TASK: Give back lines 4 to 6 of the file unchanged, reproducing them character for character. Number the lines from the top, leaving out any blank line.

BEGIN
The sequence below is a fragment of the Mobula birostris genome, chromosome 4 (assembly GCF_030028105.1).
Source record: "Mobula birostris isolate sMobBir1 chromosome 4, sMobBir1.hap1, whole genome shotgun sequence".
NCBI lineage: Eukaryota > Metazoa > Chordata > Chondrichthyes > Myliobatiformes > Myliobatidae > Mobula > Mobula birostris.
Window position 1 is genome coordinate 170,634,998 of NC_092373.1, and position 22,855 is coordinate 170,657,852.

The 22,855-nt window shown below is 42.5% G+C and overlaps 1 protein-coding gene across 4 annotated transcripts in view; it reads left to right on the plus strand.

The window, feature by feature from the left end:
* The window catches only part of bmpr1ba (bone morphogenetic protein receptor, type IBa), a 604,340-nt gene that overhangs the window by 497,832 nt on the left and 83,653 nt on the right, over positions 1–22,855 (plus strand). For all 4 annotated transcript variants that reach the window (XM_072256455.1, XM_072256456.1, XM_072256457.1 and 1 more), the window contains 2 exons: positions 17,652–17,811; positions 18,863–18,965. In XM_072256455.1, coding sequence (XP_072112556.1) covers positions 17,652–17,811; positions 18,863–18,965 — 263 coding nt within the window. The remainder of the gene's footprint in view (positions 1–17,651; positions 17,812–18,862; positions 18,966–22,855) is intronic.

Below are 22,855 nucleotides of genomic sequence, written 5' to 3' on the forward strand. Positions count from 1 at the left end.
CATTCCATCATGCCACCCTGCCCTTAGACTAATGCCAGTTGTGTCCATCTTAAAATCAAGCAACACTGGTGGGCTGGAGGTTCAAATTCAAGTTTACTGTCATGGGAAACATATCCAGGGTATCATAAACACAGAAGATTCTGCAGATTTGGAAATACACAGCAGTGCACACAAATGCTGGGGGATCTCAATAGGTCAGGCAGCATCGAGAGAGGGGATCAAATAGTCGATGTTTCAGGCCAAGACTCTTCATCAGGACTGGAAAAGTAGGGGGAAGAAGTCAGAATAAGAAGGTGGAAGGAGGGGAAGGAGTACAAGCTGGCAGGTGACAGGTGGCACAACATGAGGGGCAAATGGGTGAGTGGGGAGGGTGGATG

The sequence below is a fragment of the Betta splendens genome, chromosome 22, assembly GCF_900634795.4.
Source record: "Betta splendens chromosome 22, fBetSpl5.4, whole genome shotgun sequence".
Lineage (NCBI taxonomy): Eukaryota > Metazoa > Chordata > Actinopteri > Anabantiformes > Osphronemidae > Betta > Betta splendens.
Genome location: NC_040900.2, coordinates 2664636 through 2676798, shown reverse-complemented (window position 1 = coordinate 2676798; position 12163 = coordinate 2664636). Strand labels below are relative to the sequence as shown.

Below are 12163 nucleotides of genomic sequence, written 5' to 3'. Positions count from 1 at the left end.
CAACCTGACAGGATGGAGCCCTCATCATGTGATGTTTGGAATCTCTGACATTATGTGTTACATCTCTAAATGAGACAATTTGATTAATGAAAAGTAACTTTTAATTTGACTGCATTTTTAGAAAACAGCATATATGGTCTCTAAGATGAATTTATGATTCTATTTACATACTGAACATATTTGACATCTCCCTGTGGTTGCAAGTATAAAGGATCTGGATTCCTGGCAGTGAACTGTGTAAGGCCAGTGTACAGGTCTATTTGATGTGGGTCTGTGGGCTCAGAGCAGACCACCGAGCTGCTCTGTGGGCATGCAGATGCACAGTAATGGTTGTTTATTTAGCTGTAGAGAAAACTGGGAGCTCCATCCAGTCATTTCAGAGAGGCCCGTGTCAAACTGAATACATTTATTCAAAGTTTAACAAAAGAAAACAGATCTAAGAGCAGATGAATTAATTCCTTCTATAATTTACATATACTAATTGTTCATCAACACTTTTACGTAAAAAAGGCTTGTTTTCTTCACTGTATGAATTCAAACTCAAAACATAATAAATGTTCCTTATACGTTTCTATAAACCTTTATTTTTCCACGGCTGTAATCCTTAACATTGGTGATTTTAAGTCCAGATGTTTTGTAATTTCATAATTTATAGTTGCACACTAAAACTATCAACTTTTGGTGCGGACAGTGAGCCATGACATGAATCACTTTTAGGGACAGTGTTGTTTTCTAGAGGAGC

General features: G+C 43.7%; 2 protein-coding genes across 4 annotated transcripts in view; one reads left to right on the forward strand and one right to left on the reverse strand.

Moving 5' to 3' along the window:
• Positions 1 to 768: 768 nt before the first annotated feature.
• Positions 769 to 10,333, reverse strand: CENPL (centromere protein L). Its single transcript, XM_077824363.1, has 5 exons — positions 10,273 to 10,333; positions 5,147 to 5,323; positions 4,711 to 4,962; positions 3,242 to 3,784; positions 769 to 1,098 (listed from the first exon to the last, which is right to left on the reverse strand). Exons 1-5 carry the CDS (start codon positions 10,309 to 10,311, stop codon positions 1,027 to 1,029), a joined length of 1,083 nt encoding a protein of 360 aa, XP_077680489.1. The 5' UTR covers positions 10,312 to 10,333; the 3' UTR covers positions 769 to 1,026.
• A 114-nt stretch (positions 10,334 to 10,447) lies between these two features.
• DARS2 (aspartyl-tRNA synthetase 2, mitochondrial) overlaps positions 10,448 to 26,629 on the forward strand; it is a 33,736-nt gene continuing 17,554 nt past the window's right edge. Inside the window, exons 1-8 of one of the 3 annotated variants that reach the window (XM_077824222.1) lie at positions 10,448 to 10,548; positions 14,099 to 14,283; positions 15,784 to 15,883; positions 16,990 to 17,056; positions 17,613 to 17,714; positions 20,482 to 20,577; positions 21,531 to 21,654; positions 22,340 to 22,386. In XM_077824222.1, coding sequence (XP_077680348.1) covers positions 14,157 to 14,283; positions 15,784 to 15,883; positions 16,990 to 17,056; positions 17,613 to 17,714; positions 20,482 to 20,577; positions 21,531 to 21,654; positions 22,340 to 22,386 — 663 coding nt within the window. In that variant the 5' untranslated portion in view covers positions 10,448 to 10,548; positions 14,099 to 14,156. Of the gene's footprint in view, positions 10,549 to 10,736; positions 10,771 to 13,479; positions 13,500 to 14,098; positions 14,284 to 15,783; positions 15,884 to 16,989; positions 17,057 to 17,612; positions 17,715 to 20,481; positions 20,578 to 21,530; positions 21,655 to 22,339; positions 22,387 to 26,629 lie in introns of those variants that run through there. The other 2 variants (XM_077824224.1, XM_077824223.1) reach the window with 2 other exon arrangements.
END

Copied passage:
Window position 1 is genome coordinate 170,634,998 of NC_092373.1, and position 22,855 is coordinate 170,657,852.

The 22,855-nt window shown below is 42.5% G+C and overlaps 1 protein-coding gene across 4 annotated transcripts in view; it reads left to right on the plus strand.

The window, feature by feature from the left end: